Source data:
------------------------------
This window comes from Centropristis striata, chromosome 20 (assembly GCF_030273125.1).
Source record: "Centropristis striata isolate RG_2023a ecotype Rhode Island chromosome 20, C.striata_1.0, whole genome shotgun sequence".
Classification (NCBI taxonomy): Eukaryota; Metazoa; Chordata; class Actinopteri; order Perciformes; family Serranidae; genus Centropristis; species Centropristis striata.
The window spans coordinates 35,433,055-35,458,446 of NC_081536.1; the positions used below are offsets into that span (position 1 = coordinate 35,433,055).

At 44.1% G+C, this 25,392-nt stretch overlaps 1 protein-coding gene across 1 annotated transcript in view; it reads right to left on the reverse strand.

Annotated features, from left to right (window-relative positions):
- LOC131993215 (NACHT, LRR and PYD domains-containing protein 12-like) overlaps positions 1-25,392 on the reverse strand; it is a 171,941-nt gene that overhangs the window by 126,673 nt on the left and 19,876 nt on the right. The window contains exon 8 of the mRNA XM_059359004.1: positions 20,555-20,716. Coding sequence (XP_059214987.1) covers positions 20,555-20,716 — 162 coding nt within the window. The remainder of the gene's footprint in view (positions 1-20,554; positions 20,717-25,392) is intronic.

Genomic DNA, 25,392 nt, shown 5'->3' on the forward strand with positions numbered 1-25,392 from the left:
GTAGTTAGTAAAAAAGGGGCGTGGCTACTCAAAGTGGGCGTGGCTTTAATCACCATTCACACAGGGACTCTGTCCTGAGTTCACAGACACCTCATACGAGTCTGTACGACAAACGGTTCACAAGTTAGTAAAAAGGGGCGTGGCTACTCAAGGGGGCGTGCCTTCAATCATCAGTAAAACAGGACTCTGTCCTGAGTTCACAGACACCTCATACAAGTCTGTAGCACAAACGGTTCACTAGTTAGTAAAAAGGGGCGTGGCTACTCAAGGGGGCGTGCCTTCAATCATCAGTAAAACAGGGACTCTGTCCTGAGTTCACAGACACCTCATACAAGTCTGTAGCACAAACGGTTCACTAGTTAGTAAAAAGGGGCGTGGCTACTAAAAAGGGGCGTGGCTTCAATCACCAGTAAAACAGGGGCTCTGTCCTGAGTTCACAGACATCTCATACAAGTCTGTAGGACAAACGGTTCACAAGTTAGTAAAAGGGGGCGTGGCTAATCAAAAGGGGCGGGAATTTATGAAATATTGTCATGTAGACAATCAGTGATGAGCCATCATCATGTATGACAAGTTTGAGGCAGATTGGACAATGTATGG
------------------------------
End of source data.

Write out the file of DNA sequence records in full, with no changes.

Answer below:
This window comes from Centropristis striata, chromosome 20 (assembly GCF_030273125.1).
Source record: "Centropristis striata isolate RG_2023a ecotype Rhode Island chromosome 20, C.striata_1.0, whole genome shotgun sequence".
Classification (NCBI taxonomy): Eukaryota; Metazoa; Chordata; class Actinopteri; order Perciformes; family Serranidae; genus Centropristis; species Centropristis striata.
The window spans coordinates 35,433,055-35,458,446 of NC_081536.1; the positions used below are offsets into that span (position 1 = coordinate 35,433,055).

At 44.1% G+C, this 25,392-nt stretch overlaps 1 protein-coding gene across 1 annotated transcript in view; it reads right to left on the reverse strand.

Annotated features, from left to right (window-relative positions):
- LOC131993215 (NACHT, LRR and PYD domains-containing protein 12-like) overlaps positions 1-25,392 on the reverse strand; it is a 171,941-nt gene that overhangs the window by 126,673 nt on the left and 19,876 nt on the right. The window contains exon 8 of the mRNA XM_059359004.1: positions 20,555-20,716. Coding sequence (XP_059214987.1) covers positions 20,555-20,716 — 162 coding nt within the window. The remainder of the gene's footprint in view (positions 1-20,554; positions 20,717-25,392) is intronic.

Genomic DNA, 25,392 nt, shown 5'->3' on the forward strand with positions numbered 1-25,392 from the left:
GTAGTTAGTAAAAAAGGGGCGTGGCTACTCAAAGTGGGCGTGGCTTTAATCACCATTCACACAGGGACTCTGTCCTGAGTTCACAGACACCTCATACGAGTCTGTACGACAAACGGTTCACAAGTTAGTAAAAAGGGGCGTGGCTACTCAAGGGGGCGTGCCTTCAATCATCAGTAAAACAGGACTCTGTCCTGAGTTCACAGACACCTCATACAAGTCTGTAGCACAAACGGTTCACTAGTTAGTAAAAAGGGGCGTGGCTACTCAAGGGGGCGTGCCTTCAATCATCAGTAAAACAGGGACTCTGTCCTGAGTTCACAGACACCTCATACAAGTCTGTAGCACAAACGGTTCACTAGTTAGTAAAAAGGGGCGTGGCTACTAAAAAGGGGCGTGGCTTCAATCACCAGTAAAACAGGGGCTCTGTCCTGAGTTCACAGACATCTCATACAAGTCTGTAGGACAAACGGTTCACAAGTTAGTAAAAGGGGGCGTGGCTAATCAAAAGGGGCGGGAATTTATGAAATATTGTCATGTAGACAATCAGTGATGAGCCATCATCATGTATGACAAGTTTGAGGCAGATTGGACAATGTATGG